Is there anything more depressing than a cold mid-winter Sunday afternoon? Sunday morning is fresh and clean, a time for a newspaper and coffee -- and some fuzzy slippers. The phone stays quiet as decent people of all philosophies and creeds resp...
Is there anything more depressing than a cold mid-winter Sunday afternoon?
Sunday morning is fresh and clean, a time for a newspaper and coffee -- and some fuzzy slippers. The phone stays quiet as decent people of all philosophies and creeds respect the need for a morning of rest.
Sunday evening can be productive. With the weekend follies over, it feels good to get a head start on the week.
But that time between, Sunday afternoon, can be a downer any time of the year.
As a small child -- the runt of the litter, in fact -- my stomach knotted up on Sunday afternoons in anticipation of another week of Darwinian struggle on the playground against neanderthals twice my size.
How I survived, I don't know. I was not the fittest.
As a high school student, Sunday afternoons were when I realized I had to read a poem for English and write a two page paper on it by morning even though I hadn't the slightest idea what the poem meant and neither did my parents.
Adolescent Sunday afternoons were also when you realized that the Saturday night you had planned for all week by begging for the car, lying about where you were going, hoping at long last to win popularity and acceptance -- was sort of a bust.
College Sunday afternoons were when you realized you had 435 pages of fine print to read by morning from a textbook written by somebody who had obviously never even tried to have fun on a Saturday night.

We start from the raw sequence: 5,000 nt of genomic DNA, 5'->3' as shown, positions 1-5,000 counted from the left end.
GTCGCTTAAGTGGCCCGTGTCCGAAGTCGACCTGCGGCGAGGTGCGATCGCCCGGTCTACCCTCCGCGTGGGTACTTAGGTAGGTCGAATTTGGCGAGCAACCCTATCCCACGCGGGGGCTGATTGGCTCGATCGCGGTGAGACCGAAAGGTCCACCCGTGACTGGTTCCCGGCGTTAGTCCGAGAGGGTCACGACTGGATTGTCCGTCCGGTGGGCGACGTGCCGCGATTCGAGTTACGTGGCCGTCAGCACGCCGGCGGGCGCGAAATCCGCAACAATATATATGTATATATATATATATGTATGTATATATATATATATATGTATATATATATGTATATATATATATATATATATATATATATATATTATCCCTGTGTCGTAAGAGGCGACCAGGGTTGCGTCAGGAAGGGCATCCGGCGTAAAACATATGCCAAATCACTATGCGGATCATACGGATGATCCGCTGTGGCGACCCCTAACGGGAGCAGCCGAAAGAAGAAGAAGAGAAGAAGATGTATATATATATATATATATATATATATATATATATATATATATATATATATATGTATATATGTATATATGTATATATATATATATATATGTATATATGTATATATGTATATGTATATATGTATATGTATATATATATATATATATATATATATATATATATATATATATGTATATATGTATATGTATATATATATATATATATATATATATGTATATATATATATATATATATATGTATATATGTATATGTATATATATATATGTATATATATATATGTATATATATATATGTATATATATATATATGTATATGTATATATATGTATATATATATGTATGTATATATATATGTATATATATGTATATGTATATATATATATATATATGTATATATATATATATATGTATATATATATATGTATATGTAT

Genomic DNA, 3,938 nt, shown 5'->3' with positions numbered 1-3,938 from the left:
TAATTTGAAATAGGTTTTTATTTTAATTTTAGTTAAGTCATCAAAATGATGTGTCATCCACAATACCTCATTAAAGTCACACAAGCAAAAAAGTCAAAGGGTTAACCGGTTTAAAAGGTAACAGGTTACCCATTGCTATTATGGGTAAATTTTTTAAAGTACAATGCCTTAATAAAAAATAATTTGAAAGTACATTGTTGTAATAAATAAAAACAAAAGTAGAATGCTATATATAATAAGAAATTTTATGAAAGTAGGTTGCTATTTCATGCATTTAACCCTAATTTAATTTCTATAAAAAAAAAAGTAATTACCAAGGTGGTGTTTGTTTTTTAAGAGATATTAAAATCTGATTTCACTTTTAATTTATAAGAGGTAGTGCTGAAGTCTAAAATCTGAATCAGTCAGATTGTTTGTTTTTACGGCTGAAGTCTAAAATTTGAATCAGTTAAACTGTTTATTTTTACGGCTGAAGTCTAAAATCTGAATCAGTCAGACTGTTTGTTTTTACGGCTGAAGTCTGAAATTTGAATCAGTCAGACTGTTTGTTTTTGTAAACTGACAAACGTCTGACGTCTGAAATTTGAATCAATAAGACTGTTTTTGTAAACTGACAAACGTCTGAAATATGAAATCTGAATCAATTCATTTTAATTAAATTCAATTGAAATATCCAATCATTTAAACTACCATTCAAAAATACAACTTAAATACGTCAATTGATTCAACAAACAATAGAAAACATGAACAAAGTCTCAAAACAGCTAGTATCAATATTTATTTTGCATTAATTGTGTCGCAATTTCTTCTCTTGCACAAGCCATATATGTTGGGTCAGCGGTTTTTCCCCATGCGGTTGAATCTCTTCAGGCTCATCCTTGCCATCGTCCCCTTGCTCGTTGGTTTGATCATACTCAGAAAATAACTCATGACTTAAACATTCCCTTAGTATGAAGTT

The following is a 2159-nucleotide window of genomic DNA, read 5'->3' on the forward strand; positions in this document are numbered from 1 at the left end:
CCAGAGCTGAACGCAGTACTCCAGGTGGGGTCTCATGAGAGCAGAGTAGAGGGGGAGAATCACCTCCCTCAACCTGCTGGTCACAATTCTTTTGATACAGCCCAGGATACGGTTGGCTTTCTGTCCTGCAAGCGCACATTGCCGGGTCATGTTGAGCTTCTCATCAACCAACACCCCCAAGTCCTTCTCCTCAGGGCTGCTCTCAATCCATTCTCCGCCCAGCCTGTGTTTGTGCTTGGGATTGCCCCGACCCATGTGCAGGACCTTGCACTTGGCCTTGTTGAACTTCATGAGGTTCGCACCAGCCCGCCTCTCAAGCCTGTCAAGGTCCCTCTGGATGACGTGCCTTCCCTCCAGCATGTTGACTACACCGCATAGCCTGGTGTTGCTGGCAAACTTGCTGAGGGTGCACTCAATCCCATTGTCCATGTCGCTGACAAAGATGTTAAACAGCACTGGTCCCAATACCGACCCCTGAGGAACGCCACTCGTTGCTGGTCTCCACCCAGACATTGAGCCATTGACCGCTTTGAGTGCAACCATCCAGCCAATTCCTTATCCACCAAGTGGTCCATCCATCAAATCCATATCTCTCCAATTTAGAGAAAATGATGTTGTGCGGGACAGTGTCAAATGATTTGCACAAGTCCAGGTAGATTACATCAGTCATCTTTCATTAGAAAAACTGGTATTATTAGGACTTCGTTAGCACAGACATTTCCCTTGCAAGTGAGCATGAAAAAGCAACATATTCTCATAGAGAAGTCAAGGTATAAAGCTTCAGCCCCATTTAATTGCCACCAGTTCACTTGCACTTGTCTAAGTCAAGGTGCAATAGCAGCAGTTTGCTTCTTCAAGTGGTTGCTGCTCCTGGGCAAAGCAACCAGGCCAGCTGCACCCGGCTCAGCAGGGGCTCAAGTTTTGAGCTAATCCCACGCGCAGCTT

You also realize on college Sunday afternoons that you're too tired to read those 435 pages because you stayed out half the night before to win popularity and acceptance, a silly exercise that was a lot more fun when you had to lie about where you were going in order to get the keys to the car.
Young adult Sunday afternoons are spent dreading Monday at the worthless $8-per-hour job that your $50,000 in student loans bought you.
"I have a Bachelor of Arts magna cum laude in English literature!" you scream over the din of the dishwasher in the back of the restaurant.
"Break another glass and you're fired!" yells back your boss who dropped out magna cum loaded from Podunk High.
As you enter your late 20s, Sunday afternoons are a time to be plagued by doubts about your behavior at the dinner party the night before, or at karaoke up at the Rusty Bucket.
I mean, why did I have to bring up Mervin's first wife in the presence of the third? Does she even know she is the third? Should I call and apologize? What if she answers?
In middle age, Sunday afternoons are when you take a three-hour nap and wake up wondering why the sun is rising in the west. It takes two segments of 60 Minutes to shake out the cobwebs and then it takes until two in the morning to get to sleep again.
So, Sunday afternoons can be rough. But it is in the heart of winter when those who suffer from seasonal crankiness, as I do, can be dragged into the real depths of melancholy.
I think my grandma had Sunday afternoon melancholy, too. But resourceful as she was, she solved the problem.
Her solution? Surround herself with people at three o'clock every Sunday afternoon. We had to go over to her house for Sunday afternoon coffee no matter how cold the weather, no matter how busy we were, no matter how much we would rather be taking a nap.
Sunday afternoon coffee -- which Scandinavians know means open-faced Cheez-Whiz sandwiches, cookies, rhubarb sauce, a plate of pickles and enough coffee to float a ship -- was a sacred duty. Grandma took roll.
It always irked me that Grandma was so inflexible. What if I was in the middle of a good book? Nope, coffee's on the table. What if I had a friend over? Bring him along. What if I am still full from noon? Eat anyway.
It only recently occurred to me that Grandma had found a solution for Sunday afternoon melancholy and we were part of it.
By making coffee and snacks, rousting Grandpa off the couch and filling her kitchen with people, Grandma fought off her Sunday afternoon blues without drugs or doctors.